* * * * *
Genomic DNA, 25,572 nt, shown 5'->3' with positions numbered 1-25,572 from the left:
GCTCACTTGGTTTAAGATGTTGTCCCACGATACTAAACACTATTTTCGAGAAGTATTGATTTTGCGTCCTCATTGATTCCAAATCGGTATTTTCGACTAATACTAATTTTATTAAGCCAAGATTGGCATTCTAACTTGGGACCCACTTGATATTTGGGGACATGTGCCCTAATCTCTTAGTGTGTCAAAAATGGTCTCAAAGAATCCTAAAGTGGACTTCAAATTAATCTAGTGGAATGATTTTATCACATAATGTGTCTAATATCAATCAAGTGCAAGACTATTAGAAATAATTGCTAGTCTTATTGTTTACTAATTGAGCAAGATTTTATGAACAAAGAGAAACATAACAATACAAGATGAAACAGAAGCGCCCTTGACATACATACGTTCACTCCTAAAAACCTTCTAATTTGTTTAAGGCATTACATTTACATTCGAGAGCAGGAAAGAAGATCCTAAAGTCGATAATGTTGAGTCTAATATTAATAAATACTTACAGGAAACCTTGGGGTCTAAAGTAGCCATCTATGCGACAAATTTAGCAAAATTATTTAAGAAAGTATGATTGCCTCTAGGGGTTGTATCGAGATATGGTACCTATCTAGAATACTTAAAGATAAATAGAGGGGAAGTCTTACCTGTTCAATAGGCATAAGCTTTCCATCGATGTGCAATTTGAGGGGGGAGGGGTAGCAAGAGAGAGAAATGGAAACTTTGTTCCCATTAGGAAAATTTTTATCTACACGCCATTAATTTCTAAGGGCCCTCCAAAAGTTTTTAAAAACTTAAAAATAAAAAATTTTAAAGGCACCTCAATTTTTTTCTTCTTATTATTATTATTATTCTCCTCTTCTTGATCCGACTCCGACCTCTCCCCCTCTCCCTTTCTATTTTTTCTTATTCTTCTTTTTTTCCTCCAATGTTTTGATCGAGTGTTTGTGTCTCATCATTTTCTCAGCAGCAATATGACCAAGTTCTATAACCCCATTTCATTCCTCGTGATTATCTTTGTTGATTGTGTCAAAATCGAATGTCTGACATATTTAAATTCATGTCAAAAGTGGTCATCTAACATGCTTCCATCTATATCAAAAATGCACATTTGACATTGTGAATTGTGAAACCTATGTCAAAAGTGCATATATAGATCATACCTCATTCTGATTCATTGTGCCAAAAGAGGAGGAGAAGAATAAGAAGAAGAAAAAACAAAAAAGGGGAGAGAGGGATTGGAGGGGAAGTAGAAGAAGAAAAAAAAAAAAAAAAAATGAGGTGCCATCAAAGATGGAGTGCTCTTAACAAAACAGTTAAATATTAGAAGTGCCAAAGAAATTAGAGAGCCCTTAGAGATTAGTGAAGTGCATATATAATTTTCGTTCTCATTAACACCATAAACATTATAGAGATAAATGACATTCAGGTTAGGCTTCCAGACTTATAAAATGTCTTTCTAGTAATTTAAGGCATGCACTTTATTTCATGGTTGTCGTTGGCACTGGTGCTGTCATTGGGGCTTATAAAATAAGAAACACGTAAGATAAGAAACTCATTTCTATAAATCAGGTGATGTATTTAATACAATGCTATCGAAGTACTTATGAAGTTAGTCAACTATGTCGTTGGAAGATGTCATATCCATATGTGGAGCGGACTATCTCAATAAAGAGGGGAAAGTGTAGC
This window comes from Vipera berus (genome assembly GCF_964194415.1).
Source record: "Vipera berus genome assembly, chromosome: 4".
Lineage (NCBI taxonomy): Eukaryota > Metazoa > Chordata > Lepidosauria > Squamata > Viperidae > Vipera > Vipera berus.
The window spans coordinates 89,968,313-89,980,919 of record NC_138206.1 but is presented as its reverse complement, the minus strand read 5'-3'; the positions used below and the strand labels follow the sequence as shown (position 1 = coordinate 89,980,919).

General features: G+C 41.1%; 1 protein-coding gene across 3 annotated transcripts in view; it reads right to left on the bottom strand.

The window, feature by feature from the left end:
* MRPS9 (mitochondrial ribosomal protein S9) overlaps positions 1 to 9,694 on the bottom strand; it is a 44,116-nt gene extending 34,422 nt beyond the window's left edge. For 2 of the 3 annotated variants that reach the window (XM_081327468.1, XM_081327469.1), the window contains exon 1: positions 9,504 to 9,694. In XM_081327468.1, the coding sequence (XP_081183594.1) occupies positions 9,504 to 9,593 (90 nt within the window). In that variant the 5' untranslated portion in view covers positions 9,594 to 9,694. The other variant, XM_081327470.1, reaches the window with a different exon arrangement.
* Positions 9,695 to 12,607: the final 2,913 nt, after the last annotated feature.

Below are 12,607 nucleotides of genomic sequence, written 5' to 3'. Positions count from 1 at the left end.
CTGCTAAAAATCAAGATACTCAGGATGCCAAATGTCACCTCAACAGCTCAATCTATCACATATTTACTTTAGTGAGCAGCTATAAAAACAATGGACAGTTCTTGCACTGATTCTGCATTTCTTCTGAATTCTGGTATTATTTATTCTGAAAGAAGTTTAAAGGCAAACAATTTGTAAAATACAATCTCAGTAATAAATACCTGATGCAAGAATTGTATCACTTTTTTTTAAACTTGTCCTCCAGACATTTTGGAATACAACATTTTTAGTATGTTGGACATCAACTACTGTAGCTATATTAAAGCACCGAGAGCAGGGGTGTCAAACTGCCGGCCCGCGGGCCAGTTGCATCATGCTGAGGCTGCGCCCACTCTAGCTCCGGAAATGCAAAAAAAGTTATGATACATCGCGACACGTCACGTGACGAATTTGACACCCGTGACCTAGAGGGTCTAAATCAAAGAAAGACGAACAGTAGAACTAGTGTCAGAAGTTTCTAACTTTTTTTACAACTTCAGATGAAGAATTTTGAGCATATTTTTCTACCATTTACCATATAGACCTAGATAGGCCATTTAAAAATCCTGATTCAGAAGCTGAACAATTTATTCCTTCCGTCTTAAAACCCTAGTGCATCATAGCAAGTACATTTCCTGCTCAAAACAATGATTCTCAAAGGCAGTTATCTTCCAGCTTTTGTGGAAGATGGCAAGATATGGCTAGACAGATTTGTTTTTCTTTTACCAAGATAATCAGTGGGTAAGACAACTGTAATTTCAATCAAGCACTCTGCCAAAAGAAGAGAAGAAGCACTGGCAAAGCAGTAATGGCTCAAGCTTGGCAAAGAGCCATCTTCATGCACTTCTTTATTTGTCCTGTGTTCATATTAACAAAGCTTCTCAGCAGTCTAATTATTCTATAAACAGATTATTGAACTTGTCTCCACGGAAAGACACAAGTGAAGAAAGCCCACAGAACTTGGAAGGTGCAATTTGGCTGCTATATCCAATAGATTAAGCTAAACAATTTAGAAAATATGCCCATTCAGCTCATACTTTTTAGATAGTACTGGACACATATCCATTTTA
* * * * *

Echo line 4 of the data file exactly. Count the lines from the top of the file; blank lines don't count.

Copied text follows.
Source record: "Vipera berus genome assembly, chromosome: 4".